Let’s finish with a book which sounds very intriguing, Operation Garbo: The Personal Story of the Most Successful Double Agent of World War II by Juan Pujol with Nigel West.

This again is about the power of the imagination. This is a very worldly book. Pujol is one of the most extraordinary characters. He ended up fighting for both sides during the Second World War. Sometime in 1941 he decided that someone had to put a stop to Hitler and he was going to do that.

So what he did was to walk into the British Embassy in Madrid and said: ‘I would like to spy for you.’ And the Brits said, ‘Who are you, you funny Diego person, go away!’ And so he walked into the German Embassy and did the same thing and they welcomed him in and gave him all their secret codes and inks. So he went back to the British Embassy and told them what he had and ended up later on working for them.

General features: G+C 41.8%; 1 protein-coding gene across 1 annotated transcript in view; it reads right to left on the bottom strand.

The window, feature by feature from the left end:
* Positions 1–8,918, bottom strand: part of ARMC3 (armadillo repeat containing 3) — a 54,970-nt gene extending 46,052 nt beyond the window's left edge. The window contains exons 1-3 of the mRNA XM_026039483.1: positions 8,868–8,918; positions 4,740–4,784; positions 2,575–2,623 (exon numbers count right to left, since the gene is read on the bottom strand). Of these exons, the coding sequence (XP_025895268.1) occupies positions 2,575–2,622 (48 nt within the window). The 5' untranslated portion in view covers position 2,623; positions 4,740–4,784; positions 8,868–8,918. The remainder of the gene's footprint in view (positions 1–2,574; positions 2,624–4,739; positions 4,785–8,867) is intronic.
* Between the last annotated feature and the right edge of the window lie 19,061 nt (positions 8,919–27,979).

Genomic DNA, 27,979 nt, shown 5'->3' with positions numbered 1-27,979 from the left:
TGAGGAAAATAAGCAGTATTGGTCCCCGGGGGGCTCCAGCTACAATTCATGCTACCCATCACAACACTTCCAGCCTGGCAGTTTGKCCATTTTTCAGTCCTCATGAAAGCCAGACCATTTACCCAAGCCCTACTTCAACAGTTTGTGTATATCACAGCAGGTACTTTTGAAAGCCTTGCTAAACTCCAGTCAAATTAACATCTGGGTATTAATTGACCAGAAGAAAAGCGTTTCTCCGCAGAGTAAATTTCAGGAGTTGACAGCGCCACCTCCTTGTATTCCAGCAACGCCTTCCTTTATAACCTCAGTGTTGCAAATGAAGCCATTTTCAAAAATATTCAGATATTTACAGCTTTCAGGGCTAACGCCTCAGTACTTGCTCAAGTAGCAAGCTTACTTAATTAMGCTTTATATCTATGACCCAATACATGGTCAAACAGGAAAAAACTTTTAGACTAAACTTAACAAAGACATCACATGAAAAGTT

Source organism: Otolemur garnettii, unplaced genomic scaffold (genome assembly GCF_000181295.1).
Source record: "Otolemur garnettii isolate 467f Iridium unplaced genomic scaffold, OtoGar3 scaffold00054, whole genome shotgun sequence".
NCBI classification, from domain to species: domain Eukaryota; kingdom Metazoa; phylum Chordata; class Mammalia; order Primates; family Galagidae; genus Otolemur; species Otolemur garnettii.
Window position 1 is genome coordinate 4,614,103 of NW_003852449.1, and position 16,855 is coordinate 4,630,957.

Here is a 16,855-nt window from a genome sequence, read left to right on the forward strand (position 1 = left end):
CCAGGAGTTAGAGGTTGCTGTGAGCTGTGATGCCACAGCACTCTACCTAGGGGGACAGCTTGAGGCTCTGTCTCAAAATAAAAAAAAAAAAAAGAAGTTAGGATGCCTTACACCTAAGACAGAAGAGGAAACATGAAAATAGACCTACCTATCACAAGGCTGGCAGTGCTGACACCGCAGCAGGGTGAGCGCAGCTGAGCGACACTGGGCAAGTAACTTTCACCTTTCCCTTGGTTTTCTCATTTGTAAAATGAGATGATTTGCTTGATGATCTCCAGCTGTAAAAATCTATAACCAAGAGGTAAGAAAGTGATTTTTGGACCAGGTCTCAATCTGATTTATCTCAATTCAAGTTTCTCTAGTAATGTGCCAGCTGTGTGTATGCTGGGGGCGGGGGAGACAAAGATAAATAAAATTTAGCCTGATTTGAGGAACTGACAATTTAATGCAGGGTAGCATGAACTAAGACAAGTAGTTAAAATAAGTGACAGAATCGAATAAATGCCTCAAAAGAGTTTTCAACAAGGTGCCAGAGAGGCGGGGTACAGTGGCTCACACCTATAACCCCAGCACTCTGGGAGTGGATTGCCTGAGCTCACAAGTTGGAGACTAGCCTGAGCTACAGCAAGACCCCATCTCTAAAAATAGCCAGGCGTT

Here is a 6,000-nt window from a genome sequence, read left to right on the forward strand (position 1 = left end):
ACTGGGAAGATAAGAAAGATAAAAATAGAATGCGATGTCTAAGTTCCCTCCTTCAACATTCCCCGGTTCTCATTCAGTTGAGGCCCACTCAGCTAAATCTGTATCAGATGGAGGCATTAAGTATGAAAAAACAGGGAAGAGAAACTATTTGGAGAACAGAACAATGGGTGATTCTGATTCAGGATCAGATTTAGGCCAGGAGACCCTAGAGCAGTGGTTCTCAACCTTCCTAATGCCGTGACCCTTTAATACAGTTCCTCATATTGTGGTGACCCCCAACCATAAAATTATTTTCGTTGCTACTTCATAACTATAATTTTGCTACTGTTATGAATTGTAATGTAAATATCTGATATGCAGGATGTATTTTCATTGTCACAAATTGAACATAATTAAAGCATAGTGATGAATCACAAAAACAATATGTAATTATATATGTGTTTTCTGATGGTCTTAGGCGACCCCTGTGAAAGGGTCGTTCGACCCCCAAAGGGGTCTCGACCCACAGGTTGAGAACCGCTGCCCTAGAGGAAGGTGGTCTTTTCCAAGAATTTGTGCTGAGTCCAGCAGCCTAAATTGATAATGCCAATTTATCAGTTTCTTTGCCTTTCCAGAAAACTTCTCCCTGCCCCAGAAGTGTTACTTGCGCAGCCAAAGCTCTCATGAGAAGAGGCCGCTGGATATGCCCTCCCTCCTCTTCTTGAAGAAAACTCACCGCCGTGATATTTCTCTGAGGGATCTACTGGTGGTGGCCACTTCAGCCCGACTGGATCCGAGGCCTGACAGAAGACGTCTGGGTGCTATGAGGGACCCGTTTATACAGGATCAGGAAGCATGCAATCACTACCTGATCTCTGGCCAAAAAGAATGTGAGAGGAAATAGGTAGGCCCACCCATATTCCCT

In the meantime the Germans told him they really wanted him to go to London but actually he went to Lisbon and just made up a series of reports about what was going on in London which he dreamt up with the help of the local library, French newspapers and a copy of Baedeker’s Guide to England. The Germans never saw through these made-up reports even though he made some real clangers. For example, he said in the summer the royal court moves to Brighton. Eventually the Brits realised there was this German spy they hadn’t caught because they were picking up intelligence reports and they heard about him and then they worked out it was the guy who pestered them to spy for them.